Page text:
This new book, Theater of a Separate War, is and will be continue to be the defining work on this part of the war.  This part of the war was a separate (in some senses) war from what was happening in the nearby western theater and from the eastern theater.  In some ways, the Trans-Mississippi was a series of separate wars.  There were battles for control of the western territories of New Mexico and Colorado.  Control of the coast of Texas was another phase of the war.  The civil wars within the Civil War as found in Missouri and which spilled over into Kansas and northern Arkansas was another series of events.  Louisiana, the richest state in the Confederacy, had battles ranging from New Orleans in the south to the outskirts of Shreveport in the north, and being on the west side of Vicksburg, it played a small, but indecisive role in that pivotal battle.  If all that isn’t enough, the various tribes of Native Americans, located mainly in the Indian Territory or present day Oklahoma, fought largely for the south, with some exceptions.

As Dr. Cutrer points out in the conclusion, if there had been no war in the rest of the United States, the events in this wide theater would still be a fascinating and important study in military history.  “What difference does it make now?” to use the question posed by some politician of the past.  The war was neither won nor lost in the Trans-Mississippi.  It was, to quote Albert Castel as Cutrer did, “the garbage dump of the Confederate army.” It was, often enough, a distraction and side show to the Union generals and leadership.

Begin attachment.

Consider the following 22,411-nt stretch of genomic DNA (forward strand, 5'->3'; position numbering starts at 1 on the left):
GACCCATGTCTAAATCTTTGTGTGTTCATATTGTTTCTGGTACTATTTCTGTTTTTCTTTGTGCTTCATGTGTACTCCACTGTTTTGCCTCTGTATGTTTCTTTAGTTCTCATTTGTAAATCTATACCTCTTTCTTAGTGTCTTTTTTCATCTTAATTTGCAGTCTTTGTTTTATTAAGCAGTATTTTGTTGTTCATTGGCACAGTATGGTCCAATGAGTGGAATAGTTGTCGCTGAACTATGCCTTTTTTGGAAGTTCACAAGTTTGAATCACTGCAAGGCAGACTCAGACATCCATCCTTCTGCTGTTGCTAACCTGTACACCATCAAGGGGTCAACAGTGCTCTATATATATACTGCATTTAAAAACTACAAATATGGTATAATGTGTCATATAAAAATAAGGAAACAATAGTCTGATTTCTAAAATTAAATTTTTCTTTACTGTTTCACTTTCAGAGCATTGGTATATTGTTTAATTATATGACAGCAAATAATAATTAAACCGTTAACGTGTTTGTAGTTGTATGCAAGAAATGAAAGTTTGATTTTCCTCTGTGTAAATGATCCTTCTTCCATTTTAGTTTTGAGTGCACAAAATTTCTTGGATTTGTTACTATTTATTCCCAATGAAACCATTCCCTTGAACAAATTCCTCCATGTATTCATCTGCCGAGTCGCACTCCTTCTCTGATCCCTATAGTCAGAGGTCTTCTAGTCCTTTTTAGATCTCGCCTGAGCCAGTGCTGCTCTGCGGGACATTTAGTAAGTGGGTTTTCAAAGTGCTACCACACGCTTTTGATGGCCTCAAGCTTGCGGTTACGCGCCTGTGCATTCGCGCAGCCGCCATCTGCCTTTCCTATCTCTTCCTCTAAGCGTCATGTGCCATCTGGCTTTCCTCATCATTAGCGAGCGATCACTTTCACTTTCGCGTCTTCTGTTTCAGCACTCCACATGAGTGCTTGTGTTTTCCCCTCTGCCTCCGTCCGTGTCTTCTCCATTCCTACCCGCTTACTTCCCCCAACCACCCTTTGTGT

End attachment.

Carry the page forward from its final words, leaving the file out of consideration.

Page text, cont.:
In the fun category of “What If” history, or Alternative History, made famous by the scholarly works of such men as Robert Cowley or fictional works by such men as Harry Turtledove (Guns of the South) or McKinley Cantor (If the South Had Won the Civil War), one can speculate a Southern strategy that would have captured Missouri (particularly St. Louis) for the South and carried the war to the North with an invasion sweeping across Illinois.